Wnt/β-catenin signaling plays pivotal roles in cell proliferation and tissue homeostasis by maintaining somatic stem cell functions. The mammalian target of rapamycin (mTOR) signaling functions as an integrative rheostat that orchestrates various cellular and metabolic activities that shape tissue homeostasis. Whether these two fundamental signaling pathways couple to exert physiological functions still remains mysterious. Using a genome-wide CRISPR-Cas9 screening, we discover that mTOR complex 1 (mTORC1) signaling suppresses canonical Wnt/β-catenin signaling. Deficiency in tuberous sclerosis complex 1/2 (TSC1/2), core negative regulators of mTORC1 activity, represses Wnt/β-catenin target gene expression, which can be rescued by RAD001. Mechanistically, mTORC1 signaling regulates the cell surface level of Wnt receptor Frizzled (FZD) in a Dishevelled (DVL)-dependent manner by influencing the association of DVL and clathrin AP-2 adaptor. Sustained mTORC1 activation impairs Wnt/β-catenin signaling and causes loss of stemness in intestinal organoids ex vivo and primitive intestinal progenitors in vivo. Wnt/β-catenin-dependent liver metabolic zonation gene expression program is also down-regulated by mTORC1 activation. Our study provides a paradigm that mTORC1 signaling cell autonomously regulates Wnt/β-catenin pathway to influence stem cell maintenance.
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http://dx.doi.org/10.1073/pnas.1808575115DOI Listing
http://www.ncbi.nlm.nih.gov/pmc/articles/PMC6217415PMC
October 2018

and rs35929607 polymorphisms and risk of Hypertension in Iranian Population.

Med J Islam Repub Iran 2018 20;32:14. Epub 2018 Feb 20.

Noncommunicable Diseases Research Center, Fasa University of Medical Sciences, Fasa, Iran.

ATP2B1 and STK39 have been introduced as essential hypertension candidate genes. The association of these genes' variations have not been studied in Iranian population yet. Here we aimed to investigate the association of ATP2B1 rs2681472 and STK39 rs35929607 polymorphisms with the risk of hypertension in an Iranian population. We included 400 individuals in our case-control study: 200 cases with essential hypertension and 200 healthy sex and age matched controls. All subjects were genotyped for rs2681472 and rs35929607 using a PCR-RFLP method. Genotype and allele frequencies were compared between the two groups using chi-squared test. The association was further assessed under log-additive, dominant and recessive genetic models. There was no association between rs2681472 and rs35929607 polymorphisms and risk of essential hypertension in our population (p>0.05). There was also no association between the studied polymorphisms and hypertension under different genetic models. Our study indicated that rs2681472 of ATP2B1 and rs35929607 of STK39 may not have a significant effect on the risk of essential hypertension in Iranian population. More studies are still needed to validate our results.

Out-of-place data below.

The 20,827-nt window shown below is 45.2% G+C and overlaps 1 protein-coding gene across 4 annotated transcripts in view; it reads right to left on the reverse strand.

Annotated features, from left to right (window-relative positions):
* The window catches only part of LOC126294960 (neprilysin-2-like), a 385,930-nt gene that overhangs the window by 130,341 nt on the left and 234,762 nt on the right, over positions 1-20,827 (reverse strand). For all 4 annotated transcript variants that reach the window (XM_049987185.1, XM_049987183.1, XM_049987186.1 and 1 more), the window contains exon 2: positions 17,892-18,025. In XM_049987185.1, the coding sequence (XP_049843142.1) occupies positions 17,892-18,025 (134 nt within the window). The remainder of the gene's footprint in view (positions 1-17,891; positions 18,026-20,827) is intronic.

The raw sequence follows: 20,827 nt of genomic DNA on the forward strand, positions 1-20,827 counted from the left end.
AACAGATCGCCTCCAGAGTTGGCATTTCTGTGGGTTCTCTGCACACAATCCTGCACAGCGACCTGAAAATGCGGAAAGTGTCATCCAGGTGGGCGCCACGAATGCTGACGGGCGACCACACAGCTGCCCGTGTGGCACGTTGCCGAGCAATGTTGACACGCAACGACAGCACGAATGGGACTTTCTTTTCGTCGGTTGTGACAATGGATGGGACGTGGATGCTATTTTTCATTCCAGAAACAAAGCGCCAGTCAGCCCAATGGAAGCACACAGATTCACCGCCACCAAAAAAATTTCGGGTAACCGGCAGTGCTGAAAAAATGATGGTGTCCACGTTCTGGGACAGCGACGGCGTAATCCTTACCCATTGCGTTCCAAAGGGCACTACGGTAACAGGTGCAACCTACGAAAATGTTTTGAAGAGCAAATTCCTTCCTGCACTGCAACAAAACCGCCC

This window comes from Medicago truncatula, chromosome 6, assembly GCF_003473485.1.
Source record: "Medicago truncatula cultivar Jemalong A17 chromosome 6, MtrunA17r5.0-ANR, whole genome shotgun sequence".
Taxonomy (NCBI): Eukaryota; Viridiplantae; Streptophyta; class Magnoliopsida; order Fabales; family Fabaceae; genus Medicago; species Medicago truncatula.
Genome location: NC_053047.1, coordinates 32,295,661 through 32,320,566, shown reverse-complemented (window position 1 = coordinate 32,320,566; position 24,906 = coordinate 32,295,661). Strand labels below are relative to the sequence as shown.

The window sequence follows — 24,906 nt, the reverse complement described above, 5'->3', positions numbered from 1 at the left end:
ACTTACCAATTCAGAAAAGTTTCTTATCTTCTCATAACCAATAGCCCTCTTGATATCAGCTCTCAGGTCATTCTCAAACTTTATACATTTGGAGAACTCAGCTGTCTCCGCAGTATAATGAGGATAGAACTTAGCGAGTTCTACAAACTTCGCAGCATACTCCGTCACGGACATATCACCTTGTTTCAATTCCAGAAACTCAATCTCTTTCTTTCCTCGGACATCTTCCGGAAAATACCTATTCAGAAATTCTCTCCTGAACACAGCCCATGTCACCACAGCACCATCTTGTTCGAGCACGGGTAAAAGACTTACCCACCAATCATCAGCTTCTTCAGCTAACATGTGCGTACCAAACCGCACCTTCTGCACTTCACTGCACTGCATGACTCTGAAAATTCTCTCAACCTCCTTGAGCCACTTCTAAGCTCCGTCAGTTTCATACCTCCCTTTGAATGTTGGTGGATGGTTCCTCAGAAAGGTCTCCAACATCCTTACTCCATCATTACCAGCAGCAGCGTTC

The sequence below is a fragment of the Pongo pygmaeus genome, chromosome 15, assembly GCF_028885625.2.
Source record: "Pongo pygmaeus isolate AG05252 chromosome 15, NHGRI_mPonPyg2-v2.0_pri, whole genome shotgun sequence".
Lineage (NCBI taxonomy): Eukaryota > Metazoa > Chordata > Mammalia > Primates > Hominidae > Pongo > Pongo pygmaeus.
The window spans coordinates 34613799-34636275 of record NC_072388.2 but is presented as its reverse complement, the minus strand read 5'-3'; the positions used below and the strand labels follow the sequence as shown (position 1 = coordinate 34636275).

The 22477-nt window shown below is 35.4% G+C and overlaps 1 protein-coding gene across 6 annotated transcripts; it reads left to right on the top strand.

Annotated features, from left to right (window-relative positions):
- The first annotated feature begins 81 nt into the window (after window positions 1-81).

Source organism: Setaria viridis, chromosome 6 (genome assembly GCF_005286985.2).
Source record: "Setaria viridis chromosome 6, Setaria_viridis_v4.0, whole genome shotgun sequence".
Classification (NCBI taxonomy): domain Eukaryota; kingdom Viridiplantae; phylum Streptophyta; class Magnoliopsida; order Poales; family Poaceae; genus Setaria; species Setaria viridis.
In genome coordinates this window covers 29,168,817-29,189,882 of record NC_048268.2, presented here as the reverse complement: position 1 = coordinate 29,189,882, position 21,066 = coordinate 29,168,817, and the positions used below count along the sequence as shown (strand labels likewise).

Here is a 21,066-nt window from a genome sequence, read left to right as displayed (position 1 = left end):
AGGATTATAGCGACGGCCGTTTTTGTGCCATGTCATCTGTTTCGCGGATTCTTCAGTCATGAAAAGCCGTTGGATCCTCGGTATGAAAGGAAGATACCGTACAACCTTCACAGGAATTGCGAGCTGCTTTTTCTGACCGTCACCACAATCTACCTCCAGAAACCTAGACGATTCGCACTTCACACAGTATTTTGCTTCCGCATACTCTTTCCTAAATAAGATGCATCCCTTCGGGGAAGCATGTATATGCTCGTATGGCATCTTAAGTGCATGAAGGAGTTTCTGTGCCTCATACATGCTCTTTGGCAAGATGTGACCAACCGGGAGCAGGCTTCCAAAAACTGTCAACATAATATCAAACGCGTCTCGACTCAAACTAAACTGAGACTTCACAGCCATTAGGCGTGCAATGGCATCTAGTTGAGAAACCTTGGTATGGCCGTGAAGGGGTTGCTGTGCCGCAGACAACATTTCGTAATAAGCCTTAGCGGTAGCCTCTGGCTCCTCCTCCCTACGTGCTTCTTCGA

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http://dx.doi.org/10.14196/mjiri.32.14DOI Listing
http://www.ncbi.nlm.nih.gov/pmc/articles/PMC6108259PMC
February 2018

Indoleacrylic Acid Produced by Commensal Peptostreptococcus Species Suppresses Inflammation.

Cell Host Microbe 2017 Jul;22(1):25-37.e6

The Broad Institute of MIT and Harvard, Cambridge, MA 02142, USA; Center for Computational and Integrative Biology, Massachusetts General Hospital, Boston, MA 02114, USA; Gastrointestinal Unit and Center for the Study of Inflammatory Bowel Disease, Massachusetts General Hospital and Harvard Medical School, Boston, MA 02114, USA. Electronic address:

Host factors in the intestine help select for bacteria that promote health. Certain commensals can utilize mucins as an energy source, thus promoting their colonization. However, health conditions such as inflammatory bowel disease (IBD) are associated with a reduced mucus layer, potentially leading to dysbiosis associated with this disease. We characterize the capability of commensal species to cleave and transport mucin-associated monosaccharides and identify several Clostridiales members that utilize intestinal mucins. One such mucin utilizer, Peptostreptococcus russellii, reduces susceptibility to epithelial injury in mice. Several Peptostreptococcus species contain a gene cluster enabling production of the tryptophan metabolite indoleacrylic acid (IA), which promotes intestinal epithelial barrier function and mitigates inflammatory responses. Furthermore, metagenomic analysis of human stool samples reveals that the genetic capability of microbes to utilize mucins and metabolize tryptophan is diminished in IBD patients. Our data suggest that stimulating IA production could promote anti-inflammatory responses and have therapeutic benefits.
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http://dx.doi.org/10.1016/j.chom.2017.06.007DOI Listing
http://www.ncbi.nlm.nih.gov/pmc/articles/PMC5672633PMC
July 2017

Quince seed mucilage magnetic nanocomposites as novel bioadsorbents for efficient removal of cationic dyes from aqueous solutions.

Carbohydr Polym 2015 Dec 10;134:213-21. Epub 2015 Aug 10.

Chemistry Department, Payame Noor University, 19395-4697 Tehran, Iran.